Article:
Abstract: Michigan's Felony Firearm Statute (Gun Law) imposed a two-year mandatory add-on sentence for defendants convicted of possession of a firearm in the commission of a felony. The Law was widely advertised with proponents claiming that it would introduce greater equity in sentences, ensure certainty of punishment, and decrease violent crime in the state. We examine the processing of these Gun Law cases in Detroit Recorders Court, as well as the effects of the law on crime, and find that most of the goals of the Law's proponents are not met. Notwithstanding a rigid prosecutorial policy which prohibited plea bargaining in these gun cases, alternative mechanisms developed to mitigate the Law's effects and, in most instances, to preserve the "going rate" for various crime categories. Similarly, using an interrupted time-series model, we are unable to uncover effects of the law, or the associated publicity campaign, on violent crime.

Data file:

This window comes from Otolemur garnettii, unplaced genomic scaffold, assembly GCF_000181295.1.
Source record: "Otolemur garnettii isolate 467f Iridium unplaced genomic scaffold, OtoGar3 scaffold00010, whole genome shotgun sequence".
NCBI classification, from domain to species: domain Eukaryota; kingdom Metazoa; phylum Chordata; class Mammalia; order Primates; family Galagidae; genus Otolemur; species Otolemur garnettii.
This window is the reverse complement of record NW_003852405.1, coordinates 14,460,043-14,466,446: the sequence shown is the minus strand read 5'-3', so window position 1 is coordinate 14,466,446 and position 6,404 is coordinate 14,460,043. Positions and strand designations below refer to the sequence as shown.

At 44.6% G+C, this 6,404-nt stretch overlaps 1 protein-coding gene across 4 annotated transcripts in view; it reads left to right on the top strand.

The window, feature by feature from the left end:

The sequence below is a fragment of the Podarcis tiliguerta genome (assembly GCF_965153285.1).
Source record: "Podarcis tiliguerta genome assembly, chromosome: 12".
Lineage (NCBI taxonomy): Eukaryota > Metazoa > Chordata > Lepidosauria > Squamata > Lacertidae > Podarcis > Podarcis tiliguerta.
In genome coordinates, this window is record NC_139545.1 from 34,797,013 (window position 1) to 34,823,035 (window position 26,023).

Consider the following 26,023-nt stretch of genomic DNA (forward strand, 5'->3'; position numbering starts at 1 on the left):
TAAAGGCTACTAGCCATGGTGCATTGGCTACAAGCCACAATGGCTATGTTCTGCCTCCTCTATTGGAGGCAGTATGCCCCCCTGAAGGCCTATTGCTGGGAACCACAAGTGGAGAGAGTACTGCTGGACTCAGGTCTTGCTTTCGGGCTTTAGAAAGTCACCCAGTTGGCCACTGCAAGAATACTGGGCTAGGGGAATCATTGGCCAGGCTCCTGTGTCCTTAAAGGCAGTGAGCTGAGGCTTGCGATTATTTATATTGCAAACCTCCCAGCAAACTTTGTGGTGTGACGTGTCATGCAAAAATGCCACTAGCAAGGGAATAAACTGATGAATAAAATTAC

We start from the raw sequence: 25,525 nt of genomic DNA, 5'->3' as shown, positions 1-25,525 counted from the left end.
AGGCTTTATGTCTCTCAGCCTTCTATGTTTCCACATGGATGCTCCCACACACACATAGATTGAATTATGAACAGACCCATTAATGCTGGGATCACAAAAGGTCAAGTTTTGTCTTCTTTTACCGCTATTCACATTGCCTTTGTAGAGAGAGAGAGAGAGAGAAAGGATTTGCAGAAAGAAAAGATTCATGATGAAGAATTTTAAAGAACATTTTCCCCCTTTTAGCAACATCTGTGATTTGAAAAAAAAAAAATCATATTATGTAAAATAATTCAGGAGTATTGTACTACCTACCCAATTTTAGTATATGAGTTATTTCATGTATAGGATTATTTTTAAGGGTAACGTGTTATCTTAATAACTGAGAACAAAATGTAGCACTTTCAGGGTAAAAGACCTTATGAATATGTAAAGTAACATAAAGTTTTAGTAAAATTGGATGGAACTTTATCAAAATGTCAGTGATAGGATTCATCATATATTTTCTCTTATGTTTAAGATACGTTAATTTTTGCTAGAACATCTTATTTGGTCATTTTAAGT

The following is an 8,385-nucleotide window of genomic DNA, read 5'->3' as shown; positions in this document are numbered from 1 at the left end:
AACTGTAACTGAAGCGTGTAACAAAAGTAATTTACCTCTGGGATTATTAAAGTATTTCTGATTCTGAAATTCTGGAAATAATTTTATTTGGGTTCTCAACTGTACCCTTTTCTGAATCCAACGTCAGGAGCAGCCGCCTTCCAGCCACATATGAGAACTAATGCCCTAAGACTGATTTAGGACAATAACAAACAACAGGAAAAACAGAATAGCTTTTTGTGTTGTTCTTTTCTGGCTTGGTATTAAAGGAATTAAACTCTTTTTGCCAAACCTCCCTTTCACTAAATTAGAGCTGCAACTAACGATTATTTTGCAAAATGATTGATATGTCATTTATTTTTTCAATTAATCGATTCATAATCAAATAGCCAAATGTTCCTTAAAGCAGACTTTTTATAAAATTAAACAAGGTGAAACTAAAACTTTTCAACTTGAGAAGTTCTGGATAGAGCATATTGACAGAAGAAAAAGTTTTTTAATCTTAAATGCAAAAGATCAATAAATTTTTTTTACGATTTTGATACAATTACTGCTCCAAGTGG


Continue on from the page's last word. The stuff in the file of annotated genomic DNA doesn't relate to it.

118 citations

Journal ArticleDOI
TL;DR: For example, the authors assess the consequences of an attempt, simultaneously, to abolish plea bargaining and introduce mandatory sentencing in the city of Detroit, using qualitative data collected from interviews with judges, prosecutors, and defense attorneys.